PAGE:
borntotravel

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Mine are solid wood, and I have been washing them in the dishwasher each time I use them for years, and they are fine. To me, it's the only way to make sure all the germs are out of the little crevices the knives have made and to get rid of any stains on them also. If it wasn't for all the knife marks, mine would look brand new still.

I would not put the "layered" wooden ones in, they will definately warp and fall apart.
 

KarenLK

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I guess I forgot to mention that I don't use it as a cutting board, but rather as a hot pad for hot dishes on the table. I can't explain all the gunk on it.
 

Emily

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I threw mine in the dishwasher all the time too. Now, I have several small cutting boards. :D
Me too it warped eventually, then I bought a few small glass, a large glass one to set on the counter. Its amazing how much these are used. We just throw them in the dw.
 

Chrisky

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Well then Karen. Not much of a problem then. Use steelwool, or fine sandpaper, sand off the crud, and voila, a clean hot pad.
 

Fern Modena

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Not exactly on topic, but I use an adjustable metal cradle for most of my casseroles. For the rest of the hot stuff, I put a pot holder under them at the table. A very low tech idea, but it works. Besides keeping the heat from the table it keeps the dish/pot from slipping around.

Fern

I guess I forgot to mention that I don't use it as a cutting board, but rather as a hot pad for hot dishes on the table. I can't explain all the gunk on it.
 

wackymother

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1 time I ran a carburetor body through the dishwasher, before installing a rebuild kit -- rebuild kit in the carburetor, I mean, not in the dishwasher.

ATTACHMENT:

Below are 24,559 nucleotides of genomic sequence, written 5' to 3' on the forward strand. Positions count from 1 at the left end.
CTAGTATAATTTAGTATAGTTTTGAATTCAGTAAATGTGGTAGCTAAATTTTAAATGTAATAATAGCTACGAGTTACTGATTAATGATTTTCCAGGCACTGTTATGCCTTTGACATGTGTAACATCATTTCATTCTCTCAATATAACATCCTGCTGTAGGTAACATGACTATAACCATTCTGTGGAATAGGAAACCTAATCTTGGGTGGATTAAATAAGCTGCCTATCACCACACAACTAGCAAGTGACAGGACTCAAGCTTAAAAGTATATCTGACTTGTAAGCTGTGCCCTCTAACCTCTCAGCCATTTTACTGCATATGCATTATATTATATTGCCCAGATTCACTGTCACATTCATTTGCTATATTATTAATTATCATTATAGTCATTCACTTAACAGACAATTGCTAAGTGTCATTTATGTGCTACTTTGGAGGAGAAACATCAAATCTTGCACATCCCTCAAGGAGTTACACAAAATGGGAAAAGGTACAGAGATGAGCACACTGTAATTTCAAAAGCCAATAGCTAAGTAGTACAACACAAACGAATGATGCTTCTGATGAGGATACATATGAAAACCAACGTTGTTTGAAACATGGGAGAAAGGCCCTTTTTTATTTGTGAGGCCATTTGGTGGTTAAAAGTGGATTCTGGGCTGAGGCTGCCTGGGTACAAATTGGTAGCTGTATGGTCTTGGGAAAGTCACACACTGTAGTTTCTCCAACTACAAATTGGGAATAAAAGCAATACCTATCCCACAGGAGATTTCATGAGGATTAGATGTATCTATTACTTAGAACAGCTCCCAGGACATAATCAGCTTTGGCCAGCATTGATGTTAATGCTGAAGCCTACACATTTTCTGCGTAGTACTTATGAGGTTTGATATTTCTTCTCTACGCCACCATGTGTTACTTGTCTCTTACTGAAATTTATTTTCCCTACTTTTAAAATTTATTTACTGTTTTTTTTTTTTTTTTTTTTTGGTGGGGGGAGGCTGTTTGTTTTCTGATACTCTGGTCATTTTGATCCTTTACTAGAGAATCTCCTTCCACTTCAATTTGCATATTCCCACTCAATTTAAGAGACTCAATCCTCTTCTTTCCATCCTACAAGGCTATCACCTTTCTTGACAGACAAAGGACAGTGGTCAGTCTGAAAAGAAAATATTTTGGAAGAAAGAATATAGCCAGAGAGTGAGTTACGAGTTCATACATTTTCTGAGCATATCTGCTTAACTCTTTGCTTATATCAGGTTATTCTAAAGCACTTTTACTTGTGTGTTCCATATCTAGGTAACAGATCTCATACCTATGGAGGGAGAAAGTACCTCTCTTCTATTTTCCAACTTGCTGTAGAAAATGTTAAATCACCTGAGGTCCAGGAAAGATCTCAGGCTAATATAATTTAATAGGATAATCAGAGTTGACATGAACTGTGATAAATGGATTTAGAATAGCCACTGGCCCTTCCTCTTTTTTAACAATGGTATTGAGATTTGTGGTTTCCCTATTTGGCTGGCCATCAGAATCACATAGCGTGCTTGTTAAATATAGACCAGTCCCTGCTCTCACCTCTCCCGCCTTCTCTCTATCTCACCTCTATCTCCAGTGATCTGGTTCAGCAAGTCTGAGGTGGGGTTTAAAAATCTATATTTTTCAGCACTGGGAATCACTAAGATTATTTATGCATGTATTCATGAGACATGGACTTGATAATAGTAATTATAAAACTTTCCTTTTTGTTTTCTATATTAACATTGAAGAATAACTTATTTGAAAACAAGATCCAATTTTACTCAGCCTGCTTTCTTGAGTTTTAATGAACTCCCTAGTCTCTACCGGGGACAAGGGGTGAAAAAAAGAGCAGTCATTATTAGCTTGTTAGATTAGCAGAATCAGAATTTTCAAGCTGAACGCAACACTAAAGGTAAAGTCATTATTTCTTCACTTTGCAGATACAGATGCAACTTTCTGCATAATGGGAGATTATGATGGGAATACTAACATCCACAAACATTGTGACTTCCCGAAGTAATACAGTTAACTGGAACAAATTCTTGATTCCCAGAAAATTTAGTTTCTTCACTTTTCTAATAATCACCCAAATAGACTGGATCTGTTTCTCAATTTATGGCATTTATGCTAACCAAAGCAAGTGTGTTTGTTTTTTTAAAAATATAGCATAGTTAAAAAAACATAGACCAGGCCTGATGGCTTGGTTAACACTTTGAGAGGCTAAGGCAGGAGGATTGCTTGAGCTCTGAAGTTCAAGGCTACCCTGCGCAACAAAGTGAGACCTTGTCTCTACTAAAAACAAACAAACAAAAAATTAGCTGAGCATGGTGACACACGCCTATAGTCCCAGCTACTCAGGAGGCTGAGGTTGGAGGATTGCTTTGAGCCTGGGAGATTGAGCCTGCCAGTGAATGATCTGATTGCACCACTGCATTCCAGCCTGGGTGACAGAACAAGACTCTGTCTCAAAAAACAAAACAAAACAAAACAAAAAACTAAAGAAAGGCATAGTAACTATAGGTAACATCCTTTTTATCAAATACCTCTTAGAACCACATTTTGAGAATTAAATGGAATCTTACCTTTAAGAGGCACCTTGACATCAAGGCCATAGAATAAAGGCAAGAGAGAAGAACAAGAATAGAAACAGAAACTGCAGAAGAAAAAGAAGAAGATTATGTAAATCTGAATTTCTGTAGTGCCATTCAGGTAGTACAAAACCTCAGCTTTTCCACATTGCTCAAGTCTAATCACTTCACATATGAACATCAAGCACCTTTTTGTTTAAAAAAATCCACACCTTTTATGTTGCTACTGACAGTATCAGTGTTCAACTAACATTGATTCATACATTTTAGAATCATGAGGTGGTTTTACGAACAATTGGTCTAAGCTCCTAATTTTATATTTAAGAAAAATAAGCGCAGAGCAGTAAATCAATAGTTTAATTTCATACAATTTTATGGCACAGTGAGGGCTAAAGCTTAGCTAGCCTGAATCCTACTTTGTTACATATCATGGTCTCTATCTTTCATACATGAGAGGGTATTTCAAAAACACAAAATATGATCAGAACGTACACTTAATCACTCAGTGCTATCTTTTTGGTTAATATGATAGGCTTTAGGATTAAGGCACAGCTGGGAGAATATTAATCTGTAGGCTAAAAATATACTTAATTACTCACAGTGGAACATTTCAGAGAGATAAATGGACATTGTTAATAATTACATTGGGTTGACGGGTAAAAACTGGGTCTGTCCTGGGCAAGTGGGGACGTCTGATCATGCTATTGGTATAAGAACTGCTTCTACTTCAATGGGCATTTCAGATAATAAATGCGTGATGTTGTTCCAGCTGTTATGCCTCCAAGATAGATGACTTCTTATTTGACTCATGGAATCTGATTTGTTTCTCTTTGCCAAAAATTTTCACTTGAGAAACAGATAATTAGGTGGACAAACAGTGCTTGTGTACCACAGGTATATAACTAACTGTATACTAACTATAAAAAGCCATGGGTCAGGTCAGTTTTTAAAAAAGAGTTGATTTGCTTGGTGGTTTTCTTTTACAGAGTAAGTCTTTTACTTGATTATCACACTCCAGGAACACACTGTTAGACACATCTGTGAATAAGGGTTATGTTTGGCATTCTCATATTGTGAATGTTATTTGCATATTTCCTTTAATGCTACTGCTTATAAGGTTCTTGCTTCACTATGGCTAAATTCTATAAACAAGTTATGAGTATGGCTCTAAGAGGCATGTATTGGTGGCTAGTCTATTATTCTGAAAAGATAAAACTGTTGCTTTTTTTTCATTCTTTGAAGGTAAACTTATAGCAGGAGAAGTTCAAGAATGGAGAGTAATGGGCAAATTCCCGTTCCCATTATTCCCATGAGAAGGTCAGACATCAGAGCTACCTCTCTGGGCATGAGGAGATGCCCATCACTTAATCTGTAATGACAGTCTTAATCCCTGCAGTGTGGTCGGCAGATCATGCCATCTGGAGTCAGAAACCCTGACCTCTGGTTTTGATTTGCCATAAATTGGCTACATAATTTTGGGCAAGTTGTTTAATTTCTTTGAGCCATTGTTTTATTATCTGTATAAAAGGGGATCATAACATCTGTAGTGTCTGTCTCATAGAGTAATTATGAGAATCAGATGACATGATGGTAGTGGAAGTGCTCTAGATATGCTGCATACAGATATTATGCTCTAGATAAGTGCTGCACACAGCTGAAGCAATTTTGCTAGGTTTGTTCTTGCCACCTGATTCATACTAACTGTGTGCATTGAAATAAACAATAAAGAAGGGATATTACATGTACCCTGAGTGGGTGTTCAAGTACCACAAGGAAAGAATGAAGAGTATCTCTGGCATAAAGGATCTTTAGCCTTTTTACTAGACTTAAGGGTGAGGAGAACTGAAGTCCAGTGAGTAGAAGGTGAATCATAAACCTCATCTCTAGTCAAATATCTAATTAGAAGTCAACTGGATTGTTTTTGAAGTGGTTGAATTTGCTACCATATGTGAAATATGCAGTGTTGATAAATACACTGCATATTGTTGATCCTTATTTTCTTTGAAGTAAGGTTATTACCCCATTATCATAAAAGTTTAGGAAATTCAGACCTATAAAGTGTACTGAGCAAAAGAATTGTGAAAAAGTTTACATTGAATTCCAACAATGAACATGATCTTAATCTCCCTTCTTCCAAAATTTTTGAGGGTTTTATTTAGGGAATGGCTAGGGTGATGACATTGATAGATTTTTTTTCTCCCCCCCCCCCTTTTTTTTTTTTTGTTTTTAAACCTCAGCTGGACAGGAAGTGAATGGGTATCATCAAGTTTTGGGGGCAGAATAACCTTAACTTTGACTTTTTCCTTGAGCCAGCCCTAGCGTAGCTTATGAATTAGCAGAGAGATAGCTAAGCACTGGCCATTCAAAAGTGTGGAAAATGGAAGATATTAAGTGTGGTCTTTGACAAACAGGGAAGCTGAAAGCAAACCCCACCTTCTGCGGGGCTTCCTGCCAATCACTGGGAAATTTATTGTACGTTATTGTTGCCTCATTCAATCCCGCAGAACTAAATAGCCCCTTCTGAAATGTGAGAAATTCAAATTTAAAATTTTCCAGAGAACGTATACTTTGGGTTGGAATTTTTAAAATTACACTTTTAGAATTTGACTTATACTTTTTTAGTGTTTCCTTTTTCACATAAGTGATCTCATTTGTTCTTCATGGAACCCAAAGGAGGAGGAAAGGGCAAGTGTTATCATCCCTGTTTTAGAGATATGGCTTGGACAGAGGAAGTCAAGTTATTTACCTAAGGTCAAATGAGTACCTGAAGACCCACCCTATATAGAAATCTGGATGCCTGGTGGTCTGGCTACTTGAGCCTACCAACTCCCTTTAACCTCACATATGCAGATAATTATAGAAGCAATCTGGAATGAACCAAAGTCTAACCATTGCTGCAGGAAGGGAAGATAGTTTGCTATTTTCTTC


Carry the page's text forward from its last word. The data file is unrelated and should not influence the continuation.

It seemed like a good idea at the time.

The Chief Of Staff was not home at the time.

I didn't tell her about it, either.

I'm not sure, but I think I got away with it.

-- Alan Cole, McLean (Fairfax County), Virginia, USA.​
What's my silence worth to you, Alan? : }
 

wackymother

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Karen, I've put some not-dishwasher-safe items in the dishwasher. But I put them on the top rack and then run JUST the rinse-and-hold cycle (six minutes) with nothing else in the washer and no soap in the dispenser.

Then I immediately remove the item and either let it dry in the sun (I did this with a wicker basket that was dusty) or scrub it down using a clean, new Scotch-Brite pad (I did this with a wooden cutting board). The heat of the washer water softened the top of the board a bit so the scrubbie took off all the gunk. Don't try this with a really good board that you don't want to lose and I don't know if I'd try it with a glued butcher-block type board, either. Mine is not glued. Good luck!
 

grest

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Mine goes in regularly too...so far so good.

Connie
 

Kal

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I have a very nice butcher block cutting board that is rarely used. The knife cuts are a huge breeding ground for bacteria and vermits. I doubt very seriously the custom spray with an aqueous chlorine bleach solution would be a cure.